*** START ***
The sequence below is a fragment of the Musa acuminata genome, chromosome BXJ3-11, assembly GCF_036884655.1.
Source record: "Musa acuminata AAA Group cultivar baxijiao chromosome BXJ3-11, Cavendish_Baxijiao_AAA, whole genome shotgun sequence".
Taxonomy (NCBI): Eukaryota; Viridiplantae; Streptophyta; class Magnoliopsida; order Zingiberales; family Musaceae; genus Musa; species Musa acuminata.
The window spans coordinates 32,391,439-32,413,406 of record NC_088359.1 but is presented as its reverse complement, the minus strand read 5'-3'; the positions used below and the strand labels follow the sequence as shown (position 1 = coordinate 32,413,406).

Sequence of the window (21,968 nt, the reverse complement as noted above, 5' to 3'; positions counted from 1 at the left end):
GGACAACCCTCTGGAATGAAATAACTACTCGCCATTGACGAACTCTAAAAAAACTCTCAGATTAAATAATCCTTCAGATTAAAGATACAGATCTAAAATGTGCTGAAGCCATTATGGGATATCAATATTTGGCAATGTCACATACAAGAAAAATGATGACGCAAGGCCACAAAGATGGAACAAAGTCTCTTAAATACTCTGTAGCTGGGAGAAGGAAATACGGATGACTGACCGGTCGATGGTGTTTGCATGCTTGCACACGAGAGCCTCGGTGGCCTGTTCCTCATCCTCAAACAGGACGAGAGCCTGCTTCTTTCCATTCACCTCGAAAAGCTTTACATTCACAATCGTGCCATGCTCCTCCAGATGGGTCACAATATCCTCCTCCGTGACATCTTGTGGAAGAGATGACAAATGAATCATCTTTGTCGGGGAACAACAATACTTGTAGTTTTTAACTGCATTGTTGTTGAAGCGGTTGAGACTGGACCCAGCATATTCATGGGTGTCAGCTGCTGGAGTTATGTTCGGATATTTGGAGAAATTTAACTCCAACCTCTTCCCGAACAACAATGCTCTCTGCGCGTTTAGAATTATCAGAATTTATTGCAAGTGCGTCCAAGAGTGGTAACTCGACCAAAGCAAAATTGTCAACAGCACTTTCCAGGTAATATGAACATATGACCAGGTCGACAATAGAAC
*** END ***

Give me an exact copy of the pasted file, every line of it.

The sequence below is a fragment of the Musa acuminata genome, chromosome BXJ3-11, assembly GCF_036884655.1.
Source record: "Musa acuminata AAA Group cultivar baxijiao chromosome BXJ3-11, Cavendish_Baxijiao_AAA, whole genome shotgun sequence".
Taxonomy (NCBI): Eukaryota; Viridiplantae; Streptophyta; class Magnoliopsida; order Zingiberales; family Musaceae; genus Musa; species Musa acuminata.
The window spans coordinates 32,391,439-32,413,406 of record NC_088359.1 but is presented as its reverse complement, the minus strand read 5'-3'; the positions used below and the strand labels follow the sequence as shown (position 1 = coordinate 32,413,406).

Sequence of the window (21,968 nt, the reverse complement as noted above, 5' to 3'; positions counted from 1 at the left end):
GGACAACCCTCTGGAATGAAATAACTACTCGCCATTGACGAACTCTAAAAAAACTCTCAGATTAAATAATCCTTCAGATTAAAGATACAGATCTAAAATGTGCTGAAGCCATTATGGGATATCAATATTTGGCAATGTCACATACAAGAAAAATGATGACGCAAGGCCACAAAGATGGAACAAAGTCTCTTAAATACTCTGTAGCTGGGAGAAGGAAATACGGATGACTGACCGGTCGATGGTGTTTGCATGCTTGCACACGAGAGCCTCGGTGGCCTGTTCCTCATCCTCAAACAGGACGAGAGCCTGCTTCTTTCCATTCACCTCGAAAAGCTTTACATTCACAATCGTGCCATGCTCCTCCAGATGGGTCACAATATCCTCCTCCGTGACATCTTGTGGAAGAGATGACAAATGAATCATCTTTGTCGGGGAACAACAATACTTGTAGTTTTTAACTGCATTGTTGTTGAAGCGGTTGAGACTGGACCCAGCATATTCATGGGTGTCAGCTGCTGGAGTTATGTTCGGATATTTGGAGAAATTTAACTCCAACCTCTTCCCGAACAACAATGCTCTCTGCGCGTTTAGAATTATCAGAATTTATTGCAAGTGCGTCCAAGAGTGGTAACTCGACCAAAGCAAAATTGTCAACAGCACTTTCCAGGTAATATGAACATATGACCAGGTCGACAATAGAAC